What Is The Average Used Car Price In America?
Hanna Kielar4-minute read
January 19, 2022
If you're in the market for a new or used car, sticker shock is likely no stranger. The pandemic has created both high demand and supply chain issues, which have driven up car prices. The average used car price is up year over year, making it more difficult for people to find an affordable vehicle option.
Buying a car online is one way you can expand your market and find better deals on vehicles. But before you start shopping, read on to find out more about the current trends in used car prices.
How Much Is A Used Car?
As of October 2021, average used car prices were more than $25,000 in the United States. That average held steady from the summer and is up as much as $5,000 over 2020 averages.
That average does differ by location. As of late 2021, states like Alaska, Wyoming, Montana and Arkansas have the highest average used car prices, coming in with numbers ranging from around $27,000 to almost $30,000.
Currently, Kentucky, Virginia, Connecticut, Ohio and Indiana have the lowest average used car prices, with averages all falling under $23,000.
Buying a car out of state could be a way to find the make and model you want at a lower price point. That's especially true if you're in a state neighboring another with low used car prices. West Virginia's average is more than $25,000, for example, so a few hours' drive to the south or east into Virginia could make a difference.
Why Are Used Cars So Expensive Right Now?
According to Kelley Blue Book, even wrecked used cars have higher resale prices these days. In fact, in a year-over-year comparison, salvaged vehicles were selling for 20% more in the third quarter of 2021. The vehicle value index showed a historic high for wholesale used car prices in October 2021.
The reason for the surge in price is simple economics: Supply can't keep up with demand. More buyers than usual coupled with fewer cars available drives prices up. That's true for both used and new cars, and new car supply issues affect used car inventories. As people buy out the new inventory available online or in dealership lots, those in need of cars or trucks turn to used vehicles. That increases the demand for used vehicles without an equal increase in supplies.
When demand is high and supply low, it typically leads to a price increase. It's how the market works to balance and adjust itself.
Unfortunately, the supply chain issues are deep; they go all the way down to the microchips used to run computers in cars. The global microchip shortage caused by the COVID-19 pandemic continues to create obstacles for automobile manufacturing. As long as there's a shortage of new cars, used car inventories and prices will remain impacted.
Used Car Market Trends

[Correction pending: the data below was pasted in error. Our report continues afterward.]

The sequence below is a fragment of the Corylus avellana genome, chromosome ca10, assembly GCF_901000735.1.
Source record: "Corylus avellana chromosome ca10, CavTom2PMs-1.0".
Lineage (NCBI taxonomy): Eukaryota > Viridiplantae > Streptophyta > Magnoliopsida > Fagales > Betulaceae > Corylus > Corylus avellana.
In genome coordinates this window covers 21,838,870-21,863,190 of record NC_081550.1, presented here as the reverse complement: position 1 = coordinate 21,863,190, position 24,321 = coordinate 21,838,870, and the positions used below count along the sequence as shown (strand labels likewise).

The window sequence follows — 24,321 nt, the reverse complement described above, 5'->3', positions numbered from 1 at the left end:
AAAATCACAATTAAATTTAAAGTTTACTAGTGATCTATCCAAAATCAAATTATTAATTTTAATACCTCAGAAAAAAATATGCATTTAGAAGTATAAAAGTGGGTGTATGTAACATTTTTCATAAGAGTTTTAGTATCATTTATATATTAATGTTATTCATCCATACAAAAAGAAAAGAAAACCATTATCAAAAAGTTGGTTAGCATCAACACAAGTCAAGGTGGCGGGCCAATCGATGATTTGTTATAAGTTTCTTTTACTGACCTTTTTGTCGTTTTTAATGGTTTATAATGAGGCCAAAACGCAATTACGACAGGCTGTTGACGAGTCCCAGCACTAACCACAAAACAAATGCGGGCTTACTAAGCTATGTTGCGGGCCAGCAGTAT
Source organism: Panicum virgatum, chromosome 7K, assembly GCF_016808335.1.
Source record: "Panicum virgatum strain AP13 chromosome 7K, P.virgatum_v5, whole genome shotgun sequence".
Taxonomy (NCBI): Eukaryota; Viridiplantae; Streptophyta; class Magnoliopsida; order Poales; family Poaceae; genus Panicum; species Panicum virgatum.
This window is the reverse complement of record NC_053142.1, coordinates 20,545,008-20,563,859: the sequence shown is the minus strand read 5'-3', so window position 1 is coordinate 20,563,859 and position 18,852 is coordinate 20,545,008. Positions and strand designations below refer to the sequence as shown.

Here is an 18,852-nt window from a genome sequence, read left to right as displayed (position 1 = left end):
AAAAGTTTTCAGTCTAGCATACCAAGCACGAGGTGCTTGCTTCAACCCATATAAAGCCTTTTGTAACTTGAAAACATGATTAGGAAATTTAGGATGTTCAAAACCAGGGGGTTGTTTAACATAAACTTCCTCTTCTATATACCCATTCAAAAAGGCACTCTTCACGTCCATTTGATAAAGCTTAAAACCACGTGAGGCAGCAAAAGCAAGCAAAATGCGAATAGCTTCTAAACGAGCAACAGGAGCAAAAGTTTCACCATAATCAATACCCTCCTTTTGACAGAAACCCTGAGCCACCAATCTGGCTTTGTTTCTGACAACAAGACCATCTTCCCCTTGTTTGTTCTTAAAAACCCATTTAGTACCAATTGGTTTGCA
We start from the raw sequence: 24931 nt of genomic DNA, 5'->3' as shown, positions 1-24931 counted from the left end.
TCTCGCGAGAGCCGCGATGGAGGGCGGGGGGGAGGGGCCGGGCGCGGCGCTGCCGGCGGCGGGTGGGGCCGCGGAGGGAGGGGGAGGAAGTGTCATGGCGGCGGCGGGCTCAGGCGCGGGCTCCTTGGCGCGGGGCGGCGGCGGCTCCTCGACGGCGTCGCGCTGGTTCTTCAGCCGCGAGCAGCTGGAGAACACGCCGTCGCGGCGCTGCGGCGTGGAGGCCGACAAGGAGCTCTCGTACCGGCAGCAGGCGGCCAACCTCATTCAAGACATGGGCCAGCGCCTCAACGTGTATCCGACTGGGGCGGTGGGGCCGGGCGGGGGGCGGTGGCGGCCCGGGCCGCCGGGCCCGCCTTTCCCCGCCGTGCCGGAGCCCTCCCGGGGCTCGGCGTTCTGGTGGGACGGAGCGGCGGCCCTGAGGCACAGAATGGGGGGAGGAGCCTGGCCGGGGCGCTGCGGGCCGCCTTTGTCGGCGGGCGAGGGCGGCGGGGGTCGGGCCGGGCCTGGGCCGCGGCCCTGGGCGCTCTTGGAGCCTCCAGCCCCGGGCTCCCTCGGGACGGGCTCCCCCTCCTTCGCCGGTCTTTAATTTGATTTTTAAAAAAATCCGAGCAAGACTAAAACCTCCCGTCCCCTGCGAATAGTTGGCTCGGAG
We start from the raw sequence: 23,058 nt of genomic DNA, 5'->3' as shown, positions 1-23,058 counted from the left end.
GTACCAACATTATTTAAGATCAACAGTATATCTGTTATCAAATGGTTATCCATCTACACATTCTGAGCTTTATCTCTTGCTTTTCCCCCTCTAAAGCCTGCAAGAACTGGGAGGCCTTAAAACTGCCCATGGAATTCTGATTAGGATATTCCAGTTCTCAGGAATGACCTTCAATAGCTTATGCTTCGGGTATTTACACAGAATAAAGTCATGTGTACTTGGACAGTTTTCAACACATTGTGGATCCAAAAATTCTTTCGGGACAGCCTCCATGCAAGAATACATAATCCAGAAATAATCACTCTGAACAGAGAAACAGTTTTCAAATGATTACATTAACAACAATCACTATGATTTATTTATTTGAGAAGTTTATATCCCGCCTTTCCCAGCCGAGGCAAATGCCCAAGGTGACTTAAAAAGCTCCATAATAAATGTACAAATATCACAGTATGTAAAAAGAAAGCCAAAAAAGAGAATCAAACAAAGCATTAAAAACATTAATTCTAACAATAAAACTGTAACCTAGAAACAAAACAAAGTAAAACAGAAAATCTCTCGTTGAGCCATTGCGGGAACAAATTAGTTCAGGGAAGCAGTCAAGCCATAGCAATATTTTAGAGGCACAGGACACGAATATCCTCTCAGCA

The average sticker price of a used car depends on the type of vehicle you're purchasing. Used truck prices average more than $34,000, and heavy-duty models often run more. Sedans, wagons and hatchbacks have the lowest average price range, from around $14,400 to almost $18,500. SUVs, which have the highest vehicle share within the used market, have an average sale price of around $25,000.
How long it takes for a used car to sell is a good indicator of trends in supply. According to an ISeeCars study, the average used vehicle has required more time to sell since October, 2021. In November, the average used vehicle took almost 52 days to sell, up from the 45-day average in October. That could be good news for stabilizing inventories because it suggests there are more cars per buyer available.
When Will Used Car Prices Drop?
It's hard to predict when used car prices will drop because of the unprecedented factors affecting today’s economy and car industry. Any significant price drop will require normalizing vast and complicated layers of differing supply chains.
In June 2021, the White House published data that suggested supply chain issues would abate within six months. In September, it recognized the ongoing chip shortage and provided updates on what it was doing to mitigate the situation and protect the country against such an outcome in the future. Automotive market analysts can only speculate on when car prices might drop. It's likely safe to assume the supply chain issue affecting new and used car inventories will extend well into 2022.
If you can't wait three or six or more months to buy a car, however, you may need to prioritize making a budget and master how to get the best deal on a used car.
The Bottom Line
Vehicles are big purchases no matter when you buy them. In a market with limited inventory, it can be more difficult to find the car you want at a price you can afford. If you currently do not own a car and can get by a little longer without one, it might be best to wait a few months to see if prices start coming down. If you do own a car that you plan to sell or trade in, consider that the trade-in value is also higher than usual, which will offset the inflated price of whatever car you buy next. In the meantime, make steps to improve your credit, prepare your personal finances, narrow your focus on the type of vehicle you seek (SUV, compact, pickup, etc.) and keep an eye on used car inventory so you can act quickly when an excellent deal presents itself.
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